On Friday afternoon, I walked into Cafe Venus with the inside of my mouth fully intact. It was about 4:00 pm and I'd suddenly realized


Cafe Venus Serving Up Hot Topics

On Friday afternoon, I walked into Cafe Venus with the inside of my mouth fully intact. It was about 4:00 pm and I'd suddenly realized that I'd somehow gone without coffee all day. In a panic, I stopped at the nearest cafe. I had not been into Cafe Venus before, nor visited the attached Mars Bar. Neither is an overly small venue, particularly not for the South Lake Union neighborhood, but both (each separately and together) feel cordially snug. A sign in front of the counter at the deserted cafe directs guests to see the Mars bartender for assistance. Following directions, I peeked my head through the joint doorway, and requested coffee.

The bartender promptly shifted roles and rooms, from bar to barista, and cheerfully began making espresso. Mere moments later, I held in my hand one 8 oz. Americano, and a palate-searing experience of potentially epic proportions.

In all honesty, I drink a lot of coffee. (I know this will not come as a particular shock to very many of you, but there it is.) And one of the things that frequently perplexes me is the problem of coffee serving temperature. If I drank lattes, this may not (or may) be such an issue; most cafes have at least a basic understanding of optimal milk steaming temperatures, as milk will conveniently scald and/or boil over the edge of a pitcher when over heated.

venuscafe1.jpg - Cafe Venus
The Americano, however, has no such safety net. Espresso itself is brewed at widely varying temperatures (usually considered "acceptable" within a range of some 10 degrees or so), not to mention temperature variation for brewed coffees. But while some significant push for research is being made, and guidelines standardized for brewed coffee in light of the recent fascination with pour-over methods, the Americano stands at the lonely, abandoned outskirts of coffee research in this area - possessing neither the excitement of milk, the popularity of a Clever, nor the pristine condition of espresso.

Not that the topic of serving temperature is a prominent topic in current coffee research anyhow. A quick internet search for wine serving temperature pulls up pages of articles and standardized charts; a quick internet search for coffee serving temperature pulls up a list of resources greatly influenced by the proceedings and outcome of Liebeck vs. McDonald's. Which is to say, most of the literature for serving coffee is concerned very simply with not scalding customers.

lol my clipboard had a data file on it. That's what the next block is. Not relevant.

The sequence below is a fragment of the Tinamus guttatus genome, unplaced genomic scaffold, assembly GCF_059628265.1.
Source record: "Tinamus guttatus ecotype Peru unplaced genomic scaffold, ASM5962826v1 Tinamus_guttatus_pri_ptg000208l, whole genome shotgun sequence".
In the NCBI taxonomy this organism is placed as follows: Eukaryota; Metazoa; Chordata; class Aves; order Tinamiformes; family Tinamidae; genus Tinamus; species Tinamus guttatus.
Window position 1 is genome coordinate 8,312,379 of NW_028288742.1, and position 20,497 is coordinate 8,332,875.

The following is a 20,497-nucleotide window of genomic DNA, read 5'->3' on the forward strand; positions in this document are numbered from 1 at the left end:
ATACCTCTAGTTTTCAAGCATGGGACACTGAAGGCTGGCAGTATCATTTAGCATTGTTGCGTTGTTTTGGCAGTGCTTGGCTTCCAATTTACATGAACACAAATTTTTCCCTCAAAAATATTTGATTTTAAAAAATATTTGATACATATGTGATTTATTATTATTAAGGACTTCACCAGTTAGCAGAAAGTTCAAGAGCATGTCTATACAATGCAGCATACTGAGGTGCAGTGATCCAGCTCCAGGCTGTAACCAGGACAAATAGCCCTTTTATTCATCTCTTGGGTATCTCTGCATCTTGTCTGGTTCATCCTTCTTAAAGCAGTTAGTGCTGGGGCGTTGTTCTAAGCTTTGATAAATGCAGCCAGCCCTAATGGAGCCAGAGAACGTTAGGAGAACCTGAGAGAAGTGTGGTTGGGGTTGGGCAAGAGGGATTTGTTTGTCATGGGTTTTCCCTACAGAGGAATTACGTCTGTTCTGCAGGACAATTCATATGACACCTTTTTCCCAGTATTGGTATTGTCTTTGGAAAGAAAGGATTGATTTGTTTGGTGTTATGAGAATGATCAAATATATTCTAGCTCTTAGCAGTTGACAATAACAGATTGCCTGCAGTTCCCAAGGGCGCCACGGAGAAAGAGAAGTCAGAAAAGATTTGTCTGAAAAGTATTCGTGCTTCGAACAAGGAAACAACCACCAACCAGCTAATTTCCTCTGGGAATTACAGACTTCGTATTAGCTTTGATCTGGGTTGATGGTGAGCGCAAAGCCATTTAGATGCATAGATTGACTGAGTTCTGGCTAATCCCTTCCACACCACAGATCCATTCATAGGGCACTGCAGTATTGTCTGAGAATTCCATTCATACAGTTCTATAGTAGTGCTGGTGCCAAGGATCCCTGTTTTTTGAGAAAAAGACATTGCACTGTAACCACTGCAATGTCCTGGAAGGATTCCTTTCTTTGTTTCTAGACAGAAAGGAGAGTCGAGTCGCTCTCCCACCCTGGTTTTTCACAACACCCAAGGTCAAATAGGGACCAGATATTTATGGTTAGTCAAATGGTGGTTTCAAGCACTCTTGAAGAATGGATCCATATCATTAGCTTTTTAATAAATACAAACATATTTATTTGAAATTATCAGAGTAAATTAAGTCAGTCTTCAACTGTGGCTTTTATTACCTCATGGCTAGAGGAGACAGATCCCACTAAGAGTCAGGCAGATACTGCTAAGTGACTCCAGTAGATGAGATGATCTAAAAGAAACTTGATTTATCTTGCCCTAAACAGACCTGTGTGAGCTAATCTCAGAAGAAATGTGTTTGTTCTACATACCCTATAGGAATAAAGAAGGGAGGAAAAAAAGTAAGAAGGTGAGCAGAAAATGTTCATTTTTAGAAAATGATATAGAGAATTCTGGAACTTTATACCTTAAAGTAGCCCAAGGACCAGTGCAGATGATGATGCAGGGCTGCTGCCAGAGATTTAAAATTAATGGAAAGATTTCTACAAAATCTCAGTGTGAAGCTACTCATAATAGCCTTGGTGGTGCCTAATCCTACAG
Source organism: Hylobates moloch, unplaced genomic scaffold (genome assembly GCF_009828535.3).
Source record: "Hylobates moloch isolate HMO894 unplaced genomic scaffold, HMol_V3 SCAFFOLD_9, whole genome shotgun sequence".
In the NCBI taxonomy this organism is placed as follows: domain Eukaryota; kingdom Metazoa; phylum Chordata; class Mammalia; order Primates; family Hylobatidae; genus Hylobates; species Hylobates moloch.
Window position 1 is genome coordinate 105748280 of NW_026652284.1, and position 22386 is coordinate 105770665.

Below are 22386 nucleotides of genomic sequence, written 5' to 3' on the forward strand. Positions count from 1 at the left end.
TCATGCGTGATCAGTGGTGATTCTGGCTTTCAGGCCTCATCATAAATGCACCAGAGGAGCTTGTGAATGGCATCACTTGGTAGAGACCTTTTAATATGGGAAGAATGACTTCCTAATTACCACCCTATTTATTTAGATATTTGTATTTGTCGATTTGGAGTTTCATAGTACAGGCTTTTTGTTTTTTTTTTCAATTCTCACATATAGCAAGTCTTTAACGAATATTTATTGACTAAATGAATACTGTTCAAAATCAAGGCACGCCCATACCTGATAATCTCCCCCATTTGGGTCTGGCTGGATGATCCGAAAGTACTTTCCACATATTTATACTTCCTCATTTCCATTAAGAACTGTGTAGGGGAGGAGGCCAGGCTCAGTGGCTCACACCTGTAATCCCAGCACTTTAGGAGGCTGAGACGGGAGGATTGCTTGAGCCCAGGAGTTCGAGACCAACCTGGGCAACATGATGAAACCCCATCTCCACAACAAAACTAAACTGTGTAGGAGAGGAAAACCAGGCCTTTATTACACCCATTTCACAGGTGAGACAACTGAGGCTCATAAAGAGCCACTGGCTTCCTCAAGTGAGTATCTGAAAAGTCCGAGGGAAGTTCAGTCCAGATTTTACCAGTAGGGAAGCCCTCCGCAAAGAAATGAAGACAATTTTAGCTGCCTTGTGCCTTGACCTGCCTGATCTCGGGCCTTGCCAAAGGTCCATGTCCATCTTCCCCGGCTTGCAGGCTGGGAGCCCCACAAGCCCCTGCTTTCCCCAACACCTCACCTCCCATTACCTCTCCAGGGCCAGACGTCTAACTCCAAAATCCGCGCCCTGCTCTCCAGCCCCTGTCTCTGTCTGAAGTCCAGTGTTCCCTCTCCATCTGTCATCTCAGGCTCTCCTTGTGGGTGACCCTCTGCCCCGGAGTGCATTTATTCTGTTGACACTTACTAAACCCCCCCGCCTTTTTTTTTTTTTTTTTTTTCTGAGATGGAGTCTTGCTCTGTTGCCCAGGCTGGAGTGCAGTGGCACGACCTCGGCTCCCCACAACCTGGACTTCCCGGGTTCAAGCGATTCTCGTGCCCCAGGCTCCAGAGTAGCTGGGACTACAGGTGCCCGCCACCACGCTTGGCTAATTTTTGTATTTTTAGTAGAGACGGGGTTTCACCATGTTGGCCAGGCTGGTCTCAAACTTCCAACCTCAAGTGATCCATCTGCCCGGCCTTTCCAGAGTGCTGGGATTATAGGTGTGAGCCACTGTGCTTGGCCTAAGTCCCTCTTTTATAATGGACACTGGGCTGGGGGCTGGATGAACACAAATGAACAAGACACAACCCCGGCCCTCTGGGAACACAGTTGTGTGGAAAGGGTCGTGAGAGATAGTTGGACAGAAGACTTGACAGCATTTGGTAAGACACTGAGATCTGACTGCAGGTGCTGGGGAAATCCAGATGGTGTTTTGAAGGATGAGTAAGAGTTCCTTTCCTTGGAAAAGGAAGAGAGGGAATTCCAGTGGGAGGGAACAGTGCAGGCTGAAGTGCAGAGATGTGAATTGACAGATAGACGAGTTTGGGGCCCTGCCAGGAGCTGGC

While this literature all bears immediate relevance to my Cafe Venus experience, it begs the tangential question (which has been bothering me several days now) of how temperature impacts flavor (or perception of flavor). We all know that coffee, as it cools, often changes drastically in taste. Some brewed coffees taste better freshly brewed and hot, and some improve as they cool, which seems to suggest that extraction temperature and serving temperature operate at least somewhat independently of one another in influencing taste. Which leads me to wonder, with significant consternation, whether most of the Americanos I am served might taste better if served at a cooler temperature. This is perhaps a naive question, but is it possible to burn a shot of espresso after extraction?

If it is possible, I am fairly certain that Cafe Venus did it on Friday. Somebody needs to alert the general coffee-serving population that the water spigot on an espresso machine is pulling water directly out of the espresso machine, which means it is probably somewhere 'round about 200 degrees. Which is, technically speaking, way too hot.

I know what you're thinking: "If the coffee is that hot, you should wait until it cools before you drink it, idiot." Well, yes. And let me refer you back to the opening paragraph, in which I mentioned my deprived and borderline-desperate state. Then let me point out in my defense that the barista handed the coffee over to me double-cupped and with the lid already on, so all the normal danger signs were dulled. Then let me take full responsibility for my own irresponsible drinking, and complain instead that, having burned what felt like several layers of skin off of my tongue with an initial tiny sip, I removed the lid to glare resentfully at the beverage and found that it looked identical to drip coffee. No tell-tale hint of crema could be found, no residual signs of espresso. The aroma was nearly as singed as my mouth, and that... well, that is all I can say. Whether it tasted better after it cooled is beyond the ability of my crippled senses to answer.

So I suppose that this blog, in its entirety, can be summarized thus: people at Cafe Venus are really nice. But, the coffee is really, really, really hot. Consider yourselves warned.

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